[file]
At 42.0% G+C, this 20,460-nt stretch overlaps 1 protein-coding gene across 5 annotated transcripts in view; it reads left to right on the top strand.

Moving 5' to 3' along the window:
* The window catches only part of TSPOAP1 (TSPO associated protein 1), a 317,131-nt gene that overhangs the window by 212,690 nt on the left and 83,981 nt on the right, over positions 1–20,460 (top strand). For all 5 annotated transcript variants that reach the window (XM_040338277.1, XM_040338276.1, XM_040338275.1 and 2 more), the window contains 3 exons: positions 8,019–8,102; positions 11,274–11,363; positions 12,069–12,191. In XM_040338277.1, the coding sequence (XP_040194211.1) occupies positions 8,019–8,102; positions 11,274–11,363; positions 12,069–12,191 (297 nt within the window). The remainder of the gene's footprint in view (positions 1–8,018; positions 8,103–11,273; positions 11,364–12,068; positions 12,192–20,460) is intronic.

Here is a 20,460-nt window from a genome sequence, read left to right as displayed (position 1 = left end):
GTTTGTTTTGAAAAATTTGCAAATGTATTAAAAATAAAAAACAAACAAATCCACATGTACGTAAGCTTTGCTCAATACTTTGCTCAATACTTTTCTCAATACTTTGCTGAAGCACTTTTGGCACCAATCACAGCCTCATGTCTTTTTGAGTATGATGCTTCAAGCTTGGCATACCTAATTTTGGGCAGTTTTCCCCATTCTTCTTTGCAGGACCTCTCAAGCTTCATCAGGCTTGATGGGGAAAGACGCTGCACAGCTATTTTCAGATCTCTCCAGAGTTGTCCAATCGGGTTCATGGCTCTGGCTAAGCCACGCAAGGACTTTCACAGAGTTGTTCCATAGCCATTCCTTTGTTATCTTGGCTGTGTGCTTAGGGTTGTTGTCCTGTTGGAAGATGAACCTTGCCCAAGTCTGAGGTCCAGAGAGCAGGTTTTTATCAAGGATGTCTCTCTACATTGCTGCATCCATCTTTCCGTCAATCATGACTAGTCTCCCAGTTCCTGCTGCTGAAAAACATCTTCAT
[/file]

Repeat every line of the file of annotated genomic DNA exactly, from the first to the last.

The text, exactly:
At 42.0% G+C, this 20,460-nt stretch overlaps 1 protein-coding gene across 5 annotated transcripts in view; it reads left to right on the top strand.

Moving 5' to 3' along the window:
* The window catches only part of TSPOAP1 (TSPO associated protein 1), a 317,131-nt gene that overhangs the window by 212,690 nt on the left and 83,981 nt on the right, over positions 1–20,460 (top strand). For all 5 annotated transcript variants that reach the window (XM_040338277.1, XM_040338276.1, XM_040338275.1 and 2 more), the window contains 3 exons: positions 8,019–8,102; positions 11,274–11,363; positions 12,069–12,191. In XM_040338277.1, the coding sequence (XP_040194211.1) occupies positions 8,019–8,102; positions 11,274–11,363; positions 12,069–12,191 (297 nt within the window). The remainder of the gene's footprint in view (positions 1–8,018; positions 8,103–11,273; positions 11,364–12,068; positions 12,192–20,460) is intronic.

Here is a 20,460-nt window from a genome sequence, read left to right as displayed (position 1 = left end):
GTTTGTTTTGAAAAATTTGCAAATGTATTAAAAATAAAAAACAAACAAATCCACATGTACGTAAGCTTTGCTCAATACTTTGCTCAATACTTTTCTCAATACTTTGCTGAAGCACTTTTGGCACCAATCACAGCCTCATGTCTTTTTGAGTATGATGCTTCAAGCTTGGCATACCTAATTTTGGGCAGTTTTCCCCATTCTTCTTTGCAGGACCTCTCAAGCTTCATCAGGCTTGATGGGGAAAGACGCTGCACAGCTATTTTCAGATCTCTCCAGAGTTGTCCAATCGGGTTCATGGCTCTGGCTAAGCCACGCAAGGACTTTCACAGAGTTGTTCCATAGCCATTCCTTTGTTATCTTGGCTGTGTGCTTAGGGTTGTTGTCCTGTTGGAAGATGAACCTTGCCCAAGTCTGAGGTCCAGAGAGCAGGTTTTTATCAAGGATGTCTCTCTACATTGCTGCATCCATCTTTCCGTCAATCATGACTAGTCTCCCAGTTCCTGCTGCTGAAAAACATCTTCAT